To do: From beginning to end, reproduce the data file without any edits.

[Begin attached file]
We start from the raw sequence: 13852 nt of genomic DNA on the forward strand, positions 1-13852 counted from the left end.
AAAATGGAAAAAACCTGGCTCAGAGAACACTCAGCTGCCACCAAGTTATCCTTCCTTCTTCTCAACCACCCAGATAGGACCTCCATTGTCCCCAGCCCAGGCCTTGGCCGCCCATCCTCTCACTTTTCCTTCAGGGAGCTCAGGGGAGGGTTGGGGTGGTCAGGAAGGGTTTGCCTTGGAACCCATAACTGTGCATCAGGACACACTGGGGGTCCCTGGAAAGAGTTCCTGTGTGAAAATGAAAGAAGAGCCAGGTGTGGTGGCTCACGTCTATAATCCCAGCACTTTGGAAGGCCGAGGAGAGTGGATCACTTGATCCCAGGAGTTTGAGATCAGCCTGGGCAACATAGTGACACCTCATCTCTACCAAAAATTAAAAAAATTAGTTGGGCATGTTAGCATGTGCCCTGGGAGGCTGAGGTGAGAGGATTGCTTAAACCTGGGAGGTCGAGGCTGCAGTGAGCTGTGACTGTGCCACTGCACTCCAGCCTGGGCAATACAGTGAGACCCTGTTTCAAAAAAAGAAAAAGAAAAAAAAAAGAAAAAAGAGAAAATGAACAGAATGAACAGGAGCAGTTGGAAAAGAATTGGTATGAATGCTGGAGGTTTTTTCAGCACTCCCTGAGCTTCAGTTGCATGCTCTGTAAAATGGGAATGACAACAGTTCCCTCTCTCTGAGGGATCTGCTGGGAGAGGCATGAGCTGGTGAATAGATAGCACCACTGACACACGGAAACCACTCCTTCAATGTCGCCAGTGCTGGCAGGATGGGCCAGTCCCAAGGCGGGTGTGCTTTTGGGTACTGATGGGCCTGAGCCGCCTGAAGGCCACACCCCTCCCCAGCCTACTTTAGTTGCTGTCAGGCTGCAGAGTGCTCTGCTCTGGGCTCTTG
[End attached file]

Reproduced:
We start from the raw sequence: 13852 nt of genomic DNA on the forward strand, positions 1-13852 counted from the left end.
AAAATGGAAAAAACCTGGCTCAGAGAACACTCAGCTGCCACCAAGTTATCCTTCCTTCTTCTCAACCACCCAGATAGGACCTCCATTGTCCCCAGCCCAGGCCTTGGCCGCCCATCCTCTCACTTTTCCTTCAGGGAGCTCAGGGGAGGGTTGGGGTGGTCAGGAAGGGTTTGCCTTGGAACCCATAACTGTGCATCAGGACACACTGGGGGTCCCTGGAAAGAGTTCCTGTGTGAAAATGAAAGAAGAGCCAGGTGTGGTGGCTCACGTCTATAATCCCAGCACTTTGGAAGGCCGAGGAGAGTGGATCACTTGATCCCAGGAGTTTGAGATCAGCCTGGGCAACATAGTGACACCTCATCTCTACCAAAAATTAAAAAAATTAGTTGGGCATGTTAGCATGTGCCCTGGGAGGCTGAGGTGAGAGGATTGCTTAAACCTGGGAGGTCGAGGCTGCAGTGAGCTGTGACTGTGCCACTGCACTCCAGCCTGGGCAATACAGTGAGACCCTGTTTCAAAAAAAGAAAAAGAAAAAAAAAAGAAAAAAGAGAAAATGAACAGAATGAACAGGAGCAGTTGGAAAAGAATTGGTATGAATGCTGGAGGTTTTTTCAGCACTCCCTGAGCTTCAGTTGCATGCTCTGTAAAATGGGAATGACAACAGTTCCCTCTCTCTGAGGGATCTGCTGGGAGAGGCATGAGCTGGTGAATAGATAGCACCACTGACACACGGAAACCACTCCTTCAATGTCGCCAGTGCTGGCAGGATGGGCCAGTCCCAAGGCGGGTGTGCTTTTGGGTACTGATGGGCCTGAGCCGCCTGAAGGCCACACCCCTCCCCAGCCTACTTTAGTTGCTGTCAGGCTGCAGAGTGCTCTGCTCTGGGCTCTTG